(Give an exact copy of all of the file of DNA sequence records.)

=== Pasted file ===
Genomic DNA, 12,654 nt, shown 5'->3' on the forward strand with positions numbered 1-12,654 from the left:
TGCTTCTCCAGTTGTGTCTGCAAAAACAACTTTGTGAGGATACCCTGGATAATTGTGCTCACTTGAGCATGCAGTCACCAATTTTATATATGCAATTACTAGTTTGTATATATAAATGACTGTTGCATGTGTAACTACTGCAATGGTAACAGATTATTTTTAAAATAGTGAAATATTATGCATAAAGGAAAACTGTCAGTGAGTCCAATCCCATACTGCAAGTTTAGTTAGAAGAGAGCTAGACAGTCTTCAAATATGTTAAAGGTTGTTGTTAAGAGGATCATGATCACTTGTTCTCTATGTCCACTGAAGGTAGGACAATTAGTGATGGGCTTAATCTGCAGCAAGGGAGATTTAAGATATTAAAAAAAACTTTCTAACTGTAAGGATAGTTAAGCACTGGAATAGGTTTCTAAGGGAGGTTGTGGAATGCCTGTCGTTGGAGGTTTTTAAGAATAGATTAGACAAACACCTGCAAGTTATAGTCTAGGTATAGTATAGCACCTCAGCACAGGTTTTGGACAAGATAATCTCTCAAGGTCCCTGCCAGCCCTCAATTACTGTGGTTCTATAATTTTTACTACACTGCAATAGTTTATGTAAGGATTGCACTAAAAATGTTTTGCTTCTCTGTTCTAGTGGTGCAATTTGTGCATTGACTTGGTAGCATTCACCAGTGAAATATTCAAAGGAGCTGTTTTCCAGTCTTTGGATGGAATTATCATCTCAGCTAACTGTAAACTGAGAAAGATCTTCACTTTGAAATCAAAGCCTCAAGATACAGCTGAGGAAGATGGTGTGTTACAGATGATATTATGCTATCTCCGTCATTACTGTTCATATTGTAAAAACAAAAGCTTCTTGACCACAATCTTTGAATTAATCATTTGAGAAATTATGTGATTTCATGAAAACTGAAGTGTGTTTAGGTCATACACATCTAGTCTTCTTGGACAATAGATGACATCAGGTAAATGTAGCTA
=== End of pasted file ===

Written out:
Genomic DNA, 12,654 nt, shown 5'->3' on the forward strand with positions numbered 1-12,654 from the left:
TGCTTCTCCAGTTGTGTCTGCAAAAACAACTTTGTGAGGATACCCTGGATAATTGTGCTCACTTGAGCATGCAGTCACCAATTTTATATATGCAATTACTAGTTTGTATATATAAATGACTGTTGCATGTGTAACTACTGCAATGGTAACAGATTATTTTTAAAATAGTGAAATATTATGCATAAAGGAAAACTGTCAGTGAGTCCAATCCCATACTGCAAGTTTAGTTAGAAGAGAGCTAGACAGTCTTCAAATATGTTAAAGGTTGTTGTTAAGAGGATCATGATCACTTGTTCTCTATGTCCACTGAAGGTAGGACAATTAGTGATGGGCTTAATCTGCAGCAAGGGAGATTTAAGATATTAAAAAAAACTTTCTAACTGTAAGGATAGTTAAGCACTGGAATAGGTTTCTAAGGGAGGTTGTGGAATGCCTGTCGTTGGAGGTTTTTAAGAATAGATTAGACAAACACCTGCAAGTTATAGTCTAGGTATAGTATAGCACCTCAGCACAGGTTTTGGACAAGATAATCTCTCAAGGTCCCTGCCAGCCCTCAATTACTGTGGTTCTATAATTTTTACTACACTGCAATAGTTTATGTAAGGATTGCACTAAAAATGTTTTGCTTCTCTGTTCTAGTGGTGCAATTTGTGCATTGACTTGGTAGCATTCACCAGTGAAATATTCAAAGGAGCTGTTTTCCAGTCTTTGGATGGAATTATCATCTCAGCTAACTGTAAACTGAGAAAGATCTTCACTTTGAAATCAAAGCCTCAAGATACAGCTGAGGAAGATGGTGTGTTACAGATGATATTATGCTATCTCCGTCATTACTGTTCATATTGTAAAAACAAAAGCTTCTTGACCACAATCTTTGAATTAATCATTTGAGAAATTATGTGATTTCATGAAAACTGAAGTGTGTTTAGGTCATACACATCTAGTCTTCTTGGACAATAGATGACATCAGGTAAATGTAGCTA